On Monday 16 January 2015 Microsoft announced that they had adopted the first international Cloud privacy standard.
The standard in question is ISO/IEC 27018, the code of practice for protection of personally identifiable information (PII) in public clouds acting as PII processors.
A ZDNet article entitled “Microsoft adopts international cloud privacy standard” was published yesterday which provided Microsoft’s summary of this development:
… under the standard, enterprise customers will have control of their data; will be informed of what’s happening with their data, including whether there are any returns, transfers, or deletion of their personal information; and will be protected with “strong security” by ensuring that any people processing personally identifiable information will be subject to a confidentiality obligation.
At the same time, Microsoft has ensured that it will not use any data for advertising purposes, and that it will inform its customers if their data is accessed by the government.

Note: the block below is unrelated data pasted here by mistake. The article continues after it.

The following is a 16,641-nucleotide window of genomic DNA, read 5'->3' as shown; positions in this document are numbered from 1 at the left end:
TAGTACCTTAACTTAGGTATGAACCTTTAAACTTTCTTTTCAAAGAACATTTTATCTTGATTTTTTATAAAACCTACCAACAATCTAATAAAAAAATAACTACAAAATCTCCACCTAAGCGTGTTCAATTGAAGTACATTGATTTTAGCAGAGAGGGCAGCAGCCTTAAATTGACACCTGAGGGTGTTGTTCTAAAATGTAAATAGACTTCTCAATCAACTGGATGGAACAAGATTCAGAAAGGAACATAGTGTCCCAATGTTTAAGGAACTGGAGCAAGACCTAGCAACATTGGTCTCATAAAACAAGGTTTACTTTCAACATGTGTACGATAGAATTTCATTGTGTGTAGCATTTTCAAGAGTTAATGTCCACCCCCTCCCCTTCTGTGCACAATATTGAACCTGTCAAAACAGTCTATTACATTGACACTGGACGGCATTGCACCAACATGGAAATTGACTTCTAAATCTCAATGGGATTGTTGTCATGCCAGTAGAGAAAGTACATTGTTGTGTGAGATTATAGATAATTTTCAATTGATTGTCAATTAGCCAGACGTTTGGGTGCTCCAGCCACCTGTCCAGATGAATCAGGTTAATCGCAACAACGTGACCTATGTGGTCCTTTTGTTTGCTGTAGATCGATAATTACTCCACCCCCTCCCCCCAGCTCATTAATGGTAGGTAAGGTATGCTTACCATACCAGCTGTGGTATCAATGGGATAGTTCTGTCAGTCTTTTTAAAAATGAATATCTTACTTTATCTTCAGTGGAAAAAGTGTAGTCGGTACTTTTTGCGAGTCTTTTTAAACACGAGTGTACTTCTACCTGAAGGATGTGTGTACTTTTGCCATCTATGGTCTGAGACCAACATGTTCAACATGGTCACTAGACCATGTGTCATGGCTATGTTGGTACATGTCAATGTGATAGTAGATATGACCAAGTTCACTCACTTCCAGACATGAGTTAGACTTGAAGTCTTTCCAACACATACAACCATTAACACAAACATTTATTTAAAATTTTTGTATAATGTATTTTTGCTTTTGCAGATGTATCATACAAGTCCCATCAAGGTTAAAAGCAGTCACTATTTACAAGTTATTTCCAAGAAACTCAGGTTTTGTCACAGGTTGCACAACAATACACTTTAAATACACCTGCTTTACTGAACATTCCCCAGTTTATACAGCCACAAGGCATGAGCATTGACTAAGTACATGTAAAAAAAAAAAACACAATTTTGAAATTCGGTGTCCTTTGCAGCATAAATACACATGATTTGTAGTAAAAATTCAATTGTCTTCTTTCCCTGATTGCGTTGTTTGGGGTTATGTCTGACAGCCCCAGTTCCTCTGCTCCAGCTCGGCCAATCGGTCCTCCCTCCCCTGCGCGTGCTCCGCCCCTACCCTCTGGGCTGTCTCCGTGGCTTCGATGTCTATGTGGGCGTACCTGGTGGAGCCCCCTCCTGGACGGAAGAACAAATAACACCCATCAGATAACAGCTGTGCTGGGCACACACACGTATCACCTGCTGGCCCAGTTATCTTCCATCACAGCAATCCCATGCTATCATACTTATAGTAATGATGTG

Other news announcements included:
- Microsoft Azure is first major cloud provider to adopt ISO 27018 privacy standard, Ms Smith, Network World, 16 February 2015
- Microsoft beats rivals to certify under new public cloud security standard, Business Cloud News, 17 February 2015
- Microsoft becomes first vendor to adopt latest international cloud privacy standard, James Bourne, Cloudtech, 17 February 2015
The latter article highlights one limitation of the standard: “Microsoft added the new standard forces them to inform users about government access to data, unless the disclosure is prohibited by law“. This seems to suggest that if the UK Government requests data held by Microsoft in their Cloud service conformance with the standard will require them publicise such disclosure; however this would not be the case in the US where such disclosure is seemingly prohibited by law.
Andrew Cormack, in a post on Janet’s Regulatory Developments blog pointed out that Microsoft’s new ISO/IEC 27018 standard covers “their Azure, Office365 and Intune cloud services“. This should be a pleasing development for institutions which are making use of Microsoft’s Cloud services. But here does this leave Google, Amazon and other major Cloud services?